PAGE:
In addition to the Culion archives’ being part of a prestigious list of documents and archives, inscription to Mowcap also allows documentary heritage workers and custodians to become part of an active community that advocates for the preservation of, and access to, documentary heritage. Inscription has also helped custodians and member-states promote, publicize and pool resources to maintain collections.
The Philippine delegation to the 8th General Meeting of Mowcap was composed of Prof. Nick Deocampo, chairman of the Philippine National Committee for Memory of the World (MOW); Dr. Rene Escalante, chairman of the NHCP; and Joana Rizza Bagano, program officer of Unacom. The Philippine National Committee for MOW envisions increased promotion of Philippine documentary heritage, and more inscriptions to the national, regional and international MOW registers.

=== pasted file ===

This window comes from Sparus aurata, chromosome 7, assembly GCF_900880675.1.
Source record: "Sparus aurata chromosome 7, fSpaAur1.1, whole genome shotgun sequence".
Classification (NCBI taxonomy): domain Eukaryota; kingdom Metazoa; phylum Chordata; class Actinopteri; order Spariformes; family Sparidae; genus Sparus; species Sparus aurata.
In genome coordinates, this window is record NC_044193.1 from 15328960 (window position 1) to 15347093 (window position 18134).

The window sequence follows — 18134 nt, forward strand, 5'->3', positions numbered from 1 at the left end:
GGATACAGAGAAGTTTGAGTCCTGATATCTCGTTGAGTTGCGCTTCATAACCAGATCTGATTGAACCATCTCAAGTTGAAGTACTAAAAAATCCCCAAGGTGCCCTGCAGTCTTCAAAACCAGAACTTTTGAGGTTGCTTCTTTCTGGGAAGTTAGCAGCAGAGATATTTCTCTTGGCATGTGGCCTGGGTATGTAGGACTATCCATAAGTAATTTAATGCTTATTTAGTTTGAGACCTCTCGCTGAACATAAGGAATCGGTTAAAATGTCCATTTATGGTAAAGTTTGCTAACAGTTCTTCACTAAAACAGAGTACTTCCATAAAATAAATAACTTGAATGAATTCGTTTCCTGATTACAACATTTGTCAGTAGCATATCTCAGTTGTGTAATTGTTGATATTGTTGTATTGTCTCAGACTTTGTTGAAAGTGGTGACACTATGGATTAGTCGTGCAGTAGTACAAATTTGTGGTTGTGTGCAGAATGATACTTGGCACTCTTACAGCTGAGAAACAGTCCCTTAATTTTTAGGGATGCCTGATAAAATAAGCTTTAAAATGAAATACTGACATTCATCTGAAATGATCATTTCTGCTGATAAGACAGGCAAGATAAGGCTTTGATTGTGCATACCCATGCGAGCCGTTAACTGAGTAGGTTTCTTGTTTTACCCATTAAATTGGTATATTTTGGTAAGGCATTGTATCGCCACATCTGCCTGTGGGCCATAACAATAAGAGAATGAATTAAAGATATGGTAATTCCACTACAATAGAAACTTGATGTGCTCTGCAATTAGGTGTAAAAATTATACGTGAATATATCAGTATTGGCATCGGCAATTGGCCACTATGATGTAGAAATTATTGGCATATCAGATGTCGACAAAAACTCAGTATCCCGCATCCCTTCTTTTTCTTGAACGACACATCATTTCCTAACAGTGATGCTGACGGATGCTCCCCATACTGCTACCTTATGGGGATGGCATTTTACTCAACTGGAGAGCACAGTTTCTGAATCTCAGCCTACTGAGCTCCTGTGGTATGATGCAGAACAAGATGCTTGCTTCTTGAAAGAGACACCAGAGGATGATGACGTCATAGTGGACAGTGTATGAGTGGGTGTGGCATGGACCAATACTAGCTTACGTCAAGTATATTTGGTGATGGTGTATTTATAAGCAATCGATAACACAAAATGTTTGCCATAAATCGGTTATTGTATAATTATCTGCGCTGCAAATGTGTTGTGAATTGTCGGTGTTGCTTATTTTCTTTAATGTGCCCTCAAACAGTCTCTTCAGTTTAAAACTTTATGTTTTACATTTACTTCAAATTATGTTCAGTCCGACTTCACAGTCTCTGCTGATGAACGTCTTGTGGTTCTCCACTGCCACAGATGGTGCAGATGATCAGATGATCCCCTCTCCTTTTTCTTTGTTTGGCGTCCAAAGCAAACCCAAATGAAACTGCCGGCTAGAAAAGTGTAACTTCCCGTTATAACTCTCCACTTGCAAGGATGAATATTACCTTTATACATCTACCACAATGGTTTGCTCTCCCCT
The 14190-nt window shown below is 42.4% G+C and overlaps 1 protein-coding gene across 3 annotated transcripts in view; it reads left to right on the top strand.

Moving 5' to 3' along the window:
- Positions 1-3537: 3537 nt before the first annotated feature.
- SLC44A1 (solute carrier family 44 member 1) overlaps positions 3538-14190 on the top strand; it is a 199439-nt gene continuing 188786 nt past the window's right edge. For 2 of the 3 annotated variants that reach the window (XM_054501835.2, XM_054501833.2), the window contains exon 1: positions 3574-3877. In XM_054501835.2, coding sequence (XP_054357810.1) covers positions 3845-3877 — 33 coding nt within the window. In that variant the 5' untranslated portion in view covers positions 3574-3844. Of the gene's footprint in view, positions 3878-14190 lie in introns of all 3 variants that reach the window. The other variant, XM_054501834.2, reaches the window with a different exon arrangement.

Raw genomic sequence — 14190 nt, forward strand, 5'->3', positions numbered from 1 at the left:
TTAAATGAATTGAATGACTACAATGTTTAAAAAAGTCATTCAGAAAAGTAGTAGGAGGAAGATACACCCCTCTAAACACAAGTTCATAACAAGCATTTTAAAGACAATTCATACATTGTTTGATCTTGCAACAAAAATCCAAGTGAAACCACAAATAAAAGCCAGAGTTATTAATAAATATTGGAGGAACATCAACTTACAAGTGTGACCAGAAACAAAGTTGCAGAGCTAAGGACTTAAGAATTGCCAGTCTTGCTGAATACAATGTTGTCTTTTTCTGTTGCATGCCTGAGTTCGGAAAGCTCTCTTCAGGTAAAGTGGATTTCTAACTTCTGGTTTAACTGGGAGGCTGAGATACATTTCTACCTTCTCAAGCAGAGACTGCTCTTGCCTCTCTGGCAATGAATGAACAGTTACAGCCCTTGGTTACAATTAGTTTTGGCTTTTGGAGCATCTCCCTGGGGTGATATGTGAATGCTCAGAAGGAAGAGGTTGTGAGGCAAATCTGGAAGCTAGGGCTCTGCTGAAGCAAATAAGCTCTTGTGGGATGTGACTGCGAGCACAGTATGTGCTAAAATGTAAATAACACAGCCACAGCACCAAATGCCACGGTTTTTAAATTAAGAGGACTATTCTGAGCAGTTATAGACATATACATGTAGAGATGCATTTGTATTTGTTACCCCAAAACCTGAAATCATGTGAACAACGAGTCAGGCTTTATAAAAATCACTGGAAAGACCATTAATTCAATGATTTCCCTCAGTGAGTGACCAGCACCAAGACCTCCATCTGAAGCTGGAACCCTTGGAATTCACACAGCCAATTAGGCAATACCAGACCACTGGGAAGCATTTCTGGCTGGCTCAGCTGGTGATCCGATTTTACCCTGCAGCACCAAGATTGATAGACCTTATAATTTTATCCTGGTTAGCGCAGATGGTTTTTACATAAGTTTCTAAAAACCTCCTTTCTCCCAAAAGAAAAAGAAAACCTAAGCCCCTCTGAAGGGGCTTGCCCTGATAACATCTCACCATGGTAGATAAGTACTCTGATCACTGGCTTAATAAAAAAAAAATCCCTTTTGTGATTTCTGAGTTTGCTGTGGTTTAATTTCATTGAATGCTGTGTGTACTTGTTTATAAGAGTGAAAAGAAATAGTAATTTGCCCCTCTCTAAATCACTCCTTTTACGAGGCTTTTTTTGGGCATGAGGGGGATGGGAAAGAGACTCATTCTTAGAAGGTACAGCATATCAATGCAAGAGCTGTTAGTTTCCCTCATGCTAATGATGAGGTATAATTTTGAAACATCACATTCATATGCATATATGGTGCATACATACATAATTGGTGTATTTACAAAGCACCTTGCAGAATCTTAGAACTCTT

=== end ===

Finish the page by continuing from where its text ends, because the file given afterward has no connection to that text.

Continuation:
Culion was made a national dumping ground for people afflicted with leprosy in the early 1900s. Given a government, police and monetary systems of its own, it even had a separate cemetery for those who perished without seeing a cure.
On its early years of operation, the leprosarium was a ghastly place no one wanted to see. Hundreds of deaths were a daily occurrence. Moving piles of dead bodies to give them decent burials was a daunting task.
From 370 patients in 1906, lepers in the colony ballooned to 5,303 on its fifth year. Of these, 3,154 eventually died, 33 paroled and 114 escaped.
Ships would arrive at the port of Culion every three months bringing new patients. By 1931, its patient population would explode to 16,138. It reached an all-time high of 31,803 by the end of 1980. It was the health nightmare that would frighteningly become the world’s largest.
Cure at last